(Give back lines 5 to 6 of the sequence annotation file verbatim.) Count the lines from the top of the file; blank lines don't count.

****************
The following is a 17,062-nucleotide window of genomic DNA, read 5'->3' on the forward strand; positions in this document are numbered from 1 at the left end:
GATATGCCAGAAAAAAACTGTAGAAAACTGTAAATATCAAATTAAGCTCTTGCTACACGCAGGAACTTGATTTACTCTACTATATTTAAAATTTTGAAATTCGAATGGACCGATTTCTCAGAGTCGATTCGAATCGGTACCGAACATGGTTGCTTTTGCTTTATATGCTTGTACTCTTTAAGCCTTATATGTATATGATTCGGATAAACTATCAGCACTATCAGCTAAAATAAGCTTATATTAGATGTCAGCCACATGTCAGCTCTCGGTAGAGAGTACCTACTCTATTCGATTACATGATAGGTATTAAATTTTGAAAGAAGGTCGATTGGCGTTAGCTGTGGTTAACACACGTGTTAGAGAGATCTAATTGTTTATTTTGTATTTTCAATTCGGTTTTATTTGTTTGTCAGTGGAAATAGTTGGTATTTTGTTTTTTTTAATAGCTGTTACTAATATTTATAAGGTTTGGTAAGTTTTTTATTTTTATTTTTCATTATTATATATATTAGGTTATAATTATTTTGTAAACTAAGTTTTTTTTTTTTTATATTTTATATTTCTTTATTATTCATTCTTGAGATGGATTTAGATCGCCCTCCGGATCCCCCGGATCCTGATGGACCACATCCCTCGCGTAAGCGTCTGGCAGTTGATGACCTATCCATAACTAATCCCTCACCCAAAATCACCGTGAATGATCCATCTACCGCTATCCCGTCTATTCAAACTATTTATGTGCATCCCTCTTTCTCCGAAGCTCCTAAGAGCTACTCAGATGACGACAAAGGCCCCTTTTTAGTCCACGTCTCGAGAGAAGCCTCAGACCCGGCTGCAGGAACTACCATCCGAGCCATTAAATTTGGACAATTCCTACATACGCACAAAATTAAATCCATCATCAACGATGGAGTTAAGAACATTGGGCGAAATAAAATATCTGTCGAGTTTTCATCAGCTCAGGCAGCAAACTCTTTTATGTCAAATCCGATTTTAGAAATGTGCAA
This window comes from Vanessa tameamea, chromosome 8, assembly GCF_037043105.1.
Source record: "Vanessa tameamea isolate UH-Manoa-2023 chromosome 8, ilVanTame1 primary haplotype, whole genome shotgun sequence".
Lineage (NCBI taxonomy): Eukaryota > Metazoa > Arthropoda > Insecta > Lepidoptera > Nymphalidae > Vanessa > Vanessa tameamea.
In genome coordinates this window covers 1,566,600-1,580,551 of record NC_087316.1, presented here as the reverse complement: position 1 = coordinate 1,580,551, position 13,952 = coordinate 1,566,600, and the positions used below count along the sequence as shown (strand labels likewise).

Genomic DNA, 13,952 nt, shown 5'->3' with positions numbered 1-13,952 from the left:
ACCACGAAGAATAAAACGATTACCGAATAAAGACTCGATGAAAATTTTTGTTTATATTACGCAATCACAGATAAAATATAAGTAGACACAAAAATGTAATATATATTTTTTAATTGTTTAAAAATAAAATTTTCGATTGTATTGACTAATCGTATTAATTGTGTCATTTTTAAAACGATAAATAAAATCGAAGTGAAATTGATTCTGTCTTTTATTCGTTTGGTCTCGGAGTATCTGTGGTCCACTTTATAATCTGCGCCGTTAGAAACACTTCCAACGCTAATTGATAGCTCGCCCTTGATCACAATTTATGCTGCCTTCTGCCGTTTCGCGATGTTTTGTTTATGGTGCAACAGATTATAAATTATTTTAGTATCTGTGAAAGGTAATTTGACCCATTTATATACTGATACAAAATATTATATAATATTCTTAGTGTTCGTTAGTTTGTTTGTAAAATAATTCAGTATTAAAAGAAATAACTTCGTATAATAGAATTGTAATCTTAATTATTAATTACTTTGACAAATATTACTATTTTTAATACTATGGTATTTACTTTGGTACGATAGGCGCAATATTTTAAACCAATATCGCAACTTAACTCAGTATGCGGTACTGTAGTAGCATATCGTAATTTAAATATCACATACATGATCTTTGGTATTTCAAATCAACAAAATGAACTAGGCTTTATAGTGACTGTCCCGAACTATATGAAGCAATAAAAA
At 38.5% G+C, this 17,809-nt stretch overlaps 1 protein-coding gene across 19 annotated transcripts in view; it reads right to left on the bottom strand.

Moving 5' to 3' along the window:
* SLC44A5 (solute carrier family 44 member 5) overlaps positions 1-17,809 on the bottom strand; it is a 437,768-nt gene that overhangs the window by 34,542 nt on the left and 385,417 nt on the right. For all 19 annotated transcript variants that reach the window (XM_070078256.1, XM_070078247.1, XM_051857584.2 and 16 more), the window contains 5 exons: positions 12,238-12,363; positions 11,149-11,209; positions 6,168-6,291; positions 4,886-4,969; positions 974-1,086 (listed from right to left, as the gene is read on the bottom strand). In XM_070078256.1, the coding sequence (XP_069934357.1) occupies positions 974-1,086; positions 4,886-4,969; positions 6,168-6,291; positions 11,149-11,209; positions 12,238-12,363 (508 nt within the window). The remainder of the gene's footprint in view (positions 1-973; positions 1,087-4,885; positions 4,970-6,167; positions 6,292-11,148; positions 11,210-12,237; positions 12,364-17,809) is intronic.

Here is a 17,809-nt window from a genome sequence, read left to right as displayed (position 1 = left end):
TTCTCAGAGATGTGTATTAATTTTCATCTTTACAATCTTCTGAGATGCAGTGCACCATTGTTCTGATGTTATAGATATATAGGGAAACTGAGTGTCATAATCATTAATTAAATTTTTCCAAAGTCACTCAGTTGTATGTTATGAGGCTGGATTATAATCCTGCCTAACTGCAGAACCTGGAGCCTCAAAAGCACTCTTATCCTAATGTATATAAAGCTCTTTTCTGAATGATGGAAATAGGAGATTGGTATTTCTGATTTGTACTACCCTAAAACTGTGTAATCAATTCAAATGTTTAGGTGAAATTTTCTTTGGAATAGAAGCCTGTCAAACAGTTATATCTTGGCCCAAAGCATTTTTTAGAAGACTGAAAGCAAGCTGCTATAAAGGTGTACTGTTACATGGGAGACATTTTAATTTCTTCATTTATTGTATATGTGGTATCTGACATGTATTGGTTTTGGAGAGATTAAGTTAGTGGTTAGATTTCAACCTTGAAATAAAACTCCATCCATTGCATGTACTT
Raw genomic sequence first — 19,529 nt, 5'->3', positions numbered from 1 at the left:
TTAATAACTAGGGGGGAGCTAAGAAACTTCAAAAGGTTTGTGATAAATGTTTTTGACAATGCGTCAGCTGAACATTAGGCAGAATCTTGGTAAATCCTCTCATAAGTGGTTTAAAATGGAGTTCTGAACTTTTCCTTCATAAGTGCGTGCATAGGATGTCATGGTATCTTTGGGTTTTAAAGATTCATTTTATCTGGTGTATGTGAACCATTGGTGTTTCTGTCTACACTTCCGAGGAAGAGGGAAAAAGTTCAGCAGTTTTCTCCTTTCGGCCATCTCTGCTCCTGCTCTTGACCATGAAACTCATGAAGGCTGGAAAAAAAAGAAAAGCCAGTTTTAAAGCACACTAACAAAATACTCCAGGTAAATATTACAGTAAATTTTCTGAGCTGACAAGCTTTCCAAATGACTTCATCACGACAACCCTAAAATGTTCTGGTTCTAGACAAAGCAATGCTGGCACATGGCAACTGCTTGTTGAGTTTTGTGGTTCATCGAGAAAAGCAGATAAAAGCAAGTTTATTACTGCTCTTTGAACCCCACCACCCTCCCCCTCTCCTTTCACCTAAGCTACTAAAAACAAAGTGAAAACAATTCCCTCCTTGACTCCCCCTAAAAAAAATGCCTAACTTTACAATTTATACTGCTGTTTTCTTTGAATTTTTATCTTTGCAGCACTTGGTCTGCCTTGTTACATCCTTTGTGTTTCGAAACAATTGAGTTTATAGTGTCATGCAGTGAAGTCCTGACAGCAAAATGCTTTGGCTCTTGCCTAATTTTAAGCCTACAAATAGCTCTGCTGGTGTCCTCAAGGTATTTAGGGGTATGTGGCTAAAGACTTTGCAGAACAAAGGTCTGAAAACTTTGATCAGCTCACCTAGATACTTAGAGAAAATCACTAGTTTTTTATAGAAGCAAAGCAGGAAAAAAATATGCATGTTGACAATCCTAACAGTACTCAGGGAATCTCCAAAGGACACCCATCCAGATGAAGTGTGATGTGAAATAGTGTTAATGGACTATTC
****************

Lineage (NCBI taxonomy): Eukaryota > Metazoa > Arthropoda > Insecta > Lepidoptera > Nymphalidae > Vanessa > Vanessa tameamea.
In genome coordinates this window covers 1,566,600-1,580,551 of record NC_087316.1, presented here as the reverse complement: position 1 = coordinate 1,580,551, position 13,952 = coordinate 1,566,600, and the positions used below count along the sequence as shown (strand labels likewise).